Launched in 2018, the startup now had more than ten coloured temporary tooth polishes, including glitter, metallic and glow-in-the-dark variants. Made using a patented blend of vegan and cruelty-free ingredients, CHRŌM Toothpolish lasted for up to 24 hours at a time and could be brushed or chipped off in seconds. The products currently shipped worldwide under a direct-to-consumer (D2C) model, including into several European markets, but the brand now wanted to build presence in Europe further.
“In Eastern Europe, we’ve seen a huge amount of interest. And beyond Europe, Russia has a very positive response to the product,” said David Silverstein, founder of CHRŌM Toothpolish.
“Places like Berlin, where it’s almost like New York was in the 80s – a little edgier and up-and-coming – we believe those are the places we’ll see some uptake early. And we certainly ship to those locations already,” Silverstein told CosmeticsDesign-Europe.
CHRŌM Toothpolish had now built up strong and steady sales, with a particularly strong uptick since the start of 2020, he said, and the company was now looking for European distribution, D2C or retail partners that had “the scale and resources” to further the brand’s message in this region.
“What we’d very much like in the future is to have wholesale relationships with distributing partners in Europe. One of the things that happens on the individual package level is that, with customs between countries and shipping costs, it becomes a little pricey to get products to the UK and other markets. We would like to find distributors and partners to work with.”
‘Smile Wild’ – this is a fun product for anyone
With its ‘Smile Wild’ tagline, Silverstein said CHRŌM Toothpolish was a fun cosmetics brand aimed at anyone interested in shaking up their image.
“When we first looked into who our target consumer is, the instant response was ‘oh you should target the Halloween market or the Drag market’. And I took a step back and said ‘no, I don’t want to target any market’. I want to create looks that work for as broad a range of consumers as possible and I want to see what they do with it, because for a new product I believe the market really needs to work out how they’re going to apply it, use it and own it,” he said.
“…Our philosophy is: let the consumer dictate how this product is going to work for them.”
And for now, he said consumer uptake had been very varied – from college girls to drag communities through to young men and the avant-garde fashion world – appealing to “anybody who wants to just try something different”.
CHRŌM Toothpolish still held a wider appeal in the avant-garde fashion communities versus mainstream, he said, because it took “a leap of faith” to change the traditional white teeth look, but the concept was “growing in acceptance”.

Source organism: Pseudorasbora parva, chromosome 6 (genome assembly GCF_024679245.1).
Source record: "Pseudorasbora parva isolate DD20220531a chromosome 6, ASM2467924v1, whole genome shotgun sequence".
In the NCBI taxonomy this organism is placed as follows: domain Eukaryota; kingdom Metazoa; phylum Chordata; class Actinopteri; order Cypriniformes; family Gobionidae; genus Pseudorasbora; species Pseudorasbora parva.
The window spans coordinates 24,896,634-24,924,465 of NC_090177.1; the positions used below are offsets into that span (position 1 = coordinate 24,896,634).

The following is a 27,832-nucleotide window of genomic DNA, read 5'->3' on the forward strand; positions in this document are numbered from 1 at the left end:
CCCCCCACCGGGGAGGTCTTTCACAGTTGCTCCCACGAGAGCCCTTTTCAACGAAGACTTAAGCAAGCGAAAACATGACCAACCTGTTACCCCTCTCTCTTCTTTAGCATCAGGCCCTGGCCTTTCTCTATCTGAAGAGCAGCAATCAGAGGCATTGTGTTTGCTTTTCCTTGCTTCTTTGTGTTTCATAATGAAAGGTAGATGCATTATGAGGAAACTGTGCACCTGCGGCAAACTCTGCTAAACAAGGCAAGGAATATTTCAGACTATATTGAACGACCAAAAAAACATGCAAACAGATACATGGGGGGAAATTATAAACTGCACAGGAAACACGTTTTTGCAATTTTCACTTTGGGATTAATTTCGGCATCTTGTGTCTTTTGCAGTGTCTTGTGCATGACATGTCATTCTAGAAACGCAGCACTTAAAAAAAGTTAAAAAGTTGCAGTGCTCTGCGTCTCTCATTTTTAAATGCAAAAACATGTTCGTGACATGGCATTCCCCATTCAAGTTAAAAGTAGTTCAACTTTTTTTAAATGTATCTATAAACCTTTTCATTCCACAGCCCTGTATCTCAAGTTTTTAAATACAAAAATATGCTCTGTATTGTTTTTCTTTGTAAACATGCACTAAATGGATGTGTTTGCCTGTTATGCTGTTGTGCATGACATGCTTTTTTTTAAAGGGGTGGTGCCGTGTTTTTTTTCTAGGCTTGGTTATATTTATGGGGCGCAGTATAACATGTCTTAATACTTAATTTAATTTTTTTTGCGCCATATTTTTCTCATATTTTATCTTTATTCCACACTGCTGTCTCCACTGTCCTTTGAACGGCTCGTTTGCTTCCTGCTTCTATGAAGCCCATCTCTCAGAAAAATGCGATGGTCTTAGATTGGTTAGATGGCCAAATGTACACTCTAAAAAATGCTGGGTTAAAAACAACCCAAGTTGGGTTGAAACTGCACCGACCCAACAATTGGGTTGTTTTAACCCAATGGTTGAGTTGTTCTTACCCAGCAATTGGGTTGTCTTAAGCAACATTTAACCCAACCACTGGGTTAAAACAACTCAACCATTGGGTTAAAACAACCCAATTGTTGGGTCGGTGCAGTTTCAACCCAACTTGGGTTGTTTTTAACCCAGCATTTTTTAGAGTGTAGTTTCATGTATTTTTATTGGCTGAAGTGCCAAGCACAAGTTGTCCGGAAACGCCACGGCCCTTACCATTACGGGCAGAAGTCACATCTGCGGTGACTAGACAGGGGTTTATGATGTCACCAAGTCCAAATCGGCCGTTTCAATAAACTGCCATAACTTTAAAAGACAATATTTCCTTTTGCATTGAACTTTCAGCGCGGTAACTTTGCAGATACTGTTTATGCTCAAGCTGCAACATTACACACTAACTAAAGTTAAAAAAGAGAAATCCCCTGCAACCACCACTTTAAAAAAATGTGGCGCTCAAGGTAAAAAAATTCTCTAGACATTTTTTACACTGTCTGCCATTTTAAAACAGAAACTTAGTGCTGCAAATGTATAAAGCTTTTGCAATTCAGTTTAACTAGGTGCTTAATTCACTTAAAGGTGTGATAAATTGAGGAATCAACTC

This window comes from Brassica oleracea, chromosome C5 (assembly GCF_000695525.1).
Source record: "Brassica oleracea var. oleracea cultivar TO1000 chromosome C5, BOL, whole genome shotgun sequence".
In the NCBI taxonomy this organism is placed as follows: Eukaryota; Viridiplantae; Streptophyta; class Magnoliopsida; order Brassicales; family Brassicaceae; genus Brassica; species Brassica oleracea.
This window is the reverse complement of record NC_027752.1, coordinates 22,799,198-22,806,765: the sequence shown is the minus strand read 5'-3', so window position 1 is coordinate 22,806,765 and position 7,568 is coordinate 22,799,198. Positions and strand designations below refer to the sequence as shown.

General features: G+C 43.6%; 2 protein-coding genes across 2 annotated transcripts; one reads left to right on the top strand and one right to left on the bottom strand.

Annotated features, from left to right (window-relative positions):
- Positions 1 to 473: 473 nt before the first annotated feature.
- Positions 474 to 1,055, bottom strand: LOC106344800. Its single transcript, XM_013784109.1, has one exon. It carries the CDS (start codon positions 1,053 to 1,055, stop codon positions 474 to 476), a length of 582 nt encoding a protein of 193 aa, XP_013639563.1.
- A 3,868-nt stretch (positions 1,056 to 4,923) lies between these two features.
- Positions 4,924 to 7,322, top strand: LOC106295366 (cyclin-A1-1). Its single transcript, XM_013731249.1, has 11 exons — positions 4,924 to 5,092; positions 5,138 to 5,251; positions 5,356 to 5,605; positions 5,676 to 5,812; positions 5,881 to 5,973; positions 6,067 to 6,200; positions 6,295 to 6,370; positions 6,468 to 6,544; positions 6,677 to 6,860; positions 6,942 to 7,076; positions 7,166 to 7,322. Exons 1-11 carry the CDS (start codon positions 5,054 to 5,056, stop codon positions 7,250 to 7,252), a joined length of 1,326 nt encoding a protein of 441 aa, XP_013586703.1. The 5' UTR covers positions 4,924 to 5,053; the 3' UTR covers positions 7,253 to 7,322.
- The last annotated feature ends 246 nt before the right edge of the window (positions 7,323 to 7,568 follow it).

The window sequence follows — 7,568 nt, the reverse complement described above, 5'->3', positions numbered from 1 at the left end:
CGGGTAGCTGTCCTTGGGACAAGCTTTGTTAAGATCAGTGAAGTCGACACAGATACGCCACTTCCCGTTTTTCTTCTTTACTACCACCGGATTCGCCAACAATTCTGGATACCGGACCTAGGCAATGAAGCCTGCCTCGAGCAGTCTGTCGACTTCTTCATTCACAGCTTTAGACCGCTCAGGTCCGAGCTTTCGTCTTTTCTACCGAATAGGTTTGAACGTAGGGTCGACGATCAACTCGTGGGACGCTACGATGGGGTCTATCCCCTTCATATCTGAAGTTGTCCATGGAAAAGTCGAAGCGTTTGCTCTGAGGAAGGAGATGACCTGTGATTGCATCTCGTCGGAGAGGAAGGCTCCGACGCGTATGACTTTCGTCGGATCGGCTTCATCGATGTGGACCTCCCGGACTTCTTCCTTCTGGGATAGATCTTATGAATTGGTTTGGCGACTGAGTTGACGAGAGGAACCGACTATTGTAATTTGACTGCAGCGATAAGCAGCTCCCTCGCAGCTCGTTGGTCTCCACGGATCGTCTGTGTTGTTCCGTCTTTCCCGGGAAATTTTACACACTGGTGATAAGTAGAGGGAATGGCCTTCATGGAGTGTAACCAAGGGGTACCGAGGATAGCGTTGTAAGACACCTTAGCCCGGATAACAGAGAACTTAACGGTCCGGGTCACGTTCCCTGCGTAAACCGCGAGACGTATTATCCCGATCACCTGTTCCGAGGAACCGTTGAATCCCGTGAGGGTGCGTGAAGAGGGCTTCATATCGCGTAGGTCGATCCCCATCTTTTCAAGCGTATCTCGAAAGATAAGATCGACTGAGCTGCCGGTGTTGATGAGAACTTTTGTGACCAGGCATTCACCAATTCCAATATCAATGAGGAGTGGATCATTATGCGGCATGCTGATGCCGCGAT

Eventually, he said the brand would like to see a wider uptake among younger consumers, aged under 18 years. “It’s a non-toxic, safe product, so we’d like to skew a little bit younger and I think, in time, the brand will.”
Tooth polish could become ‘as common as hair colour’
Asked if tooth polish could eventually rival nail polish as a category, Silverstein said: “I mean, as big and normal as nail polish would take some time. Nail polish is relatively ubiquitous.”
But he said, because of its similarity to nail polish and the fact CHRŌM Toothpolish could also be used on nails, the company was currently working on “potentially” developing a nail variant.
In the meantime, he said the tooth polishes could become “something that would be as common as hair colour”.
“In the seventies and eighties, only punk rockers coloured their hair yellow or pink – it was pretty limited – and now I watch Sunday political news programmes and the commentators are women in their 50s and 60s and they have pink hair.”
Silverstein said there was still a way to go in normalising the concept of tooth polish, but he hoped CHRŌM could reach a point where it was used like any other cosmetic product.
“Everything has been done in make-up, body modifications, piercings, hair colour, eye colour; the only thing people haven’t really embraced is doing anything with white teeth. …My dream for the product was always being able to walk down a street in Lower Manhattan where I live and see someone smile at me with a pink or glitter tooth that I know is CHRŌM.”
In the next five to ten years, Silverstein said the hope was to really “make a change in cosmetics” and achieve “something that just hadn’t been done”.
Asked what his thoughts were on the inevitable competition that may soon arise in this niche, he said: “I’m okay with it, which I know a lot of people might find contrary to starting a brand, but we’re creating a brand-new category and I think it would ignorant to expect nobody would look into a brand-new category.”
“…Time will tell, right? The bottom line is, I think the cosmetics market is pretty sensitive to consumer trends and consumer wants. If it gets to a scale where [CHRŌM] is everywhere, it’s only a natural process that people will jump on that trend and try and do their own.”